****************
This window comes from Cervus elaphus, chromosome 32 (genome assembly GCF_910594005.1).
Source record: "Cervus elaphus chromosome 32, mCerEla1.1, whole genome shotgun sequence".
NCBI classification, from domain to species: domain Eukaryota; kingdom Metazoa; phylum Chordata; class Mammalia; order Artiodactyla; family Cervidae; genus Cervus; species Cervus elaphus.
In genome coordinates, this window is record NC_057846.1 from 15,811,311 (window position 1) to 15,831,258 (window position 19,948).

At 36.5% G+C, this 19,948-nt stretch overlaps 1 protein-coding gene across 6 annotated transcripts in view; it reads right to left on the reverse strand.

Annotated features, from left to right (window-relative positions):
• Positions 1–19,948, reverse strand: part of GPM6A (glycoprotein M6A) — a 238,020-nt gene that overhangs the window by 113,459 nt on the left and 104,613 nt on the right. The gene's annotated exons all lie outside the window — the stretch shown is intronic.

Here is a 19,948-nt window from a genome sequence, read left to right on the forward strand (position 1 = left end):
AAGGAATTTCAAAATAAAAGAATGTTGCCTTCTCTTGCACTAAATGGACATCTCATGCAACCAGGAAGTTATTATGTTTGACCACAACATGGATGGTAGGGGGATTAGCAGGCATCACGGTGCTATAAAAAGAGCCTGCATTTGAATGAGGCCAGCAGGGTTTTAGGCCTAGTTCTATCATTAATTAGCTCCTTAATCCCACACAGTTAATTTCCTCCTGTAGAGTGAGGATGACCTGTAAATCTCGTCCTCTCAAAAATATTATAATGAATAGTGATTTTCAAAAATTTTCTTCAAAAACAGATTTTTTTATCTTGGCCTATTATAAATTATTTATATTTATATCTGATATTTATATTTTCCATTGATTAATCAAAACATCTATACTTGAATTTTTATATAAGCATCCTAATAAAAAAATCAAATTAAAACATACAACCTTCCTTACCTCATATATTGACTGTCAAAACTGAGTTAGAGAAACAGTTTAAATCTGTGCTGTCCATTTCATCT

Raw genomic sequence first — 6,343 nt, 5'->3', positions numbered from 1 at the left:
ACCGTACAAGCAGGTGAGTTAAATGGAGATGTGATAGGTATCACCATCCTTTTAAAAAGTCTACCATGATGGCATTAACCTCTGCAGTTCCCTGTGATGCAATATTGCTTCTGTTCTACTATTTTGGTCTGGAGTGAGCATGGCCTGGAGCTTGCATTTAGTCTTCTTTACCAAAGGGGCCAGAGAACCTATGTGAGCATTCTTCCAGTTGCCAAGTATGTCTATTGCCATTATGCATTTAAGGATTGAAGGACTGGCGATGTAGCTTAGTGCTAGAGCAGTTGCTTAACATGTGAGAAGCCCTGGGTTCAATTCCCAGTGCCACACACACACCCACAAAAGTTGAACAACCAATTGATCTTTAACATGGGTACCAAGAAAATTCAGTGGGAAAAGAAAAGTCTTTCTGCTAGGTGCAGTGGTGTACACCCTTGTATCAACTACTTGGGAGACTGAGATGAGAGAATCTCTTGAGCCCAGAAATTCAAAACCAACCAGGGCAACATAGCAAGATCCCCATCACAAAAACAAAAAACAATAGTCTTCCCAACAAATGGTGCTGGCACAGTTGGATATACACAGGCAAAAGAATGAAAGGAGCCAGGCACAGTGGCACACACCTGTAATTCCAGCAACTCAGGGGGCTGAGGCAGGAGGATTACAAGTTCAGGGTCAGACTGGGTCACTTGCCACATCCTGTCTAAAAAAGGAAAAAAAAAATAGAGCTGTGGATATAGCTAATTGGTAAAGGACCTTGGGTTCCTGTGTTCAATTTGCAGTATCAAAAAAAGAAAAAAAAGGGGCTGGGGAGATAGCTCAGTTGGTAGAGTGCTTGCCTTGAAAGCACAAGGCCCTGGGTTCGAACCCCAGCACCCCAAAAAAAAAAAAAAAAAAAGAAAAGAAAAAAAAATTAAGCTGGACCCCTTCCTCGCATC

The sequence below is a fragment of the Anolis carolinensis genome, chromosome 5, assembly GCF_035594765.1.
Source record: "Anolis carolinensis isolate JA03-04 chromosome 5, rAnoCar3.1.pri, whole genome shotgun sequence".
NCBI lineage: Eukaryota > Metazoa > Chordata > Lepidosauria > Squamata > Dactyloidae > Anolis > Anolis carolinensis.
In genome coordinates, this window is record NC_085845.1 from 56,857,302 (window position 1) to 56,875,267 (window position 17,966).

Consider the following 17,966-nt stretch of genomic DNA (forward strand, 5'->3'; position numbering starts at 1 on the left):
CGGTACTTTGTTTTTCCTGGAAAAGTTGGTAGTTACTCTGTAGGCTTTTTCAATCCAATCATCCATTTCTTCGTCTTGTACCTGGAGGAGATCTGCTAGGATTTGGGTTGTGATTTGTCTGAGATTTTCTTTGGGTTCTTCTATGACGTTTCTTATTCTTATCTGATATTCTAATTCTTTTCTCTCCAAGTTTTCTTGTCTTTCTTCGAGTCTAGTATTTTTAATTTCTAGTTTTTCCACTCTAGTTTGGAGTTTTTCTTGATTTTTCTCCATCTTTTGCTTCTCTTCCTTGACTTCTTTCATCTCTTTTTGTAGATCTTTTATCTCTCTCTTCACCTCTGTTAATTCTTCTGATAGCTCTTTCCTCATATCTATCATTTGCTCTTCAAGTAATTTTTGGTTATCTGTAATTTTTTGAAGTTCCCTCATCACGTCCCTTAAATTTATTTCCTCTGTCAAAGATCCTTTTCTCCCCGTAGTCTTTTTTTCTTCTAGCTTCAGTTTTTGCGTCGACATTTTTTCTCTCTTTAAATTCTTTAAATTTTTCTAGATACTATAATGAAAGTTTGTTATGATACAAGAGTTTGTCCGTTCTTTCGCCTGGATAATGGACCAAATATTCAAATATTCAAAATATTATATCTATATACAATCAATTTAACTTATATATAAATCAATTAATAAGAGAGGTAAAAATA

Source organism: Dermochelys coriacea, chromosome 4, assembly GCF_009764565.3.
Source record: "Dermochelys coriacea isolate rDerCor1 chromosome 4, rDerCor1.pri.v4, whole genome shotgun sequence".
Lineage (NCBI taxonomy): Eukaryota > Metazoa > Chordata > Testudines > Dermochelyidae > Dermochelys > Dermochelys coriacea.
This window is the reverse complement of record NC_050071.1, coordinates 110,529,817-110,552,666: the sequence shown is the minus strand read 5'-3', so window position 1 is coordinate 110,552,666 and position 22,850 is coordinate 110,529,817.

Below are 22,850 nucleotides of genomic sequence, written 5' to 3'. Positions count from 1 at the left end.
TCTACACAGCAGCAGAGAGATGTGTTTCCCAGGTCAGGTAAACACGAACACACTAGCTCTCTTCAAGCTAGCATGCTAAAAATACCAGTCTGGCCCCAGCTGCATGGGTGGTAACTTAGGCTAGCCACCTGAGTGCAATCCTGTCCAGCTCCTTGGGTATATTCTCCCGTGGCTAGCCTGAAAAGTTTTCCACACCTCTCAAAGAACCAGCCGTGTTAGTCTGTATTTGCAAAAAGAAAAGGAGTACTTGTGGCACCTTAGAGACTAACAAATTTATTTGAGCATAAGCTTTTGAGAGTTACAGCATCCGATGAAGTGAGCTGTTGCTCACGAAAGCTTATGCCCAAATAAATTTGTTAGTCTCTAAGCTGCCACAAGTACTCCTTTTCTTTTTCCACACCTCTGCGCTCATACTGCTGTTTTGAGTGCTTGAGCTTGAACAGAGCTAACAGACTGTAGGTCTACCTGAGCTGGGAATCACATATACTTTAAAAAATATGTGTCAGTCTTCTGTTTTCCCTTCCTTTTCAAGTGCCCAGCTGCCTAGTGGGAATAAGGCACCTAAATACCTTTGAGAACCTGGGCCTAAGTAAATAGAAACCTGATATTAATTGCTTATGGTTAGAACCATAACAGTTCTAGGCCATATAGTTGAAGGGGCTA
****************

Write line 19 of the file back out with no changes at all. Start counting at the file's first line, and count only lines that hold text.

Source record: "Dermochelys coriacea isolate rDerCor1 chromosome 4, rDerCor1.pri.v4, whole genome shotgun sequence".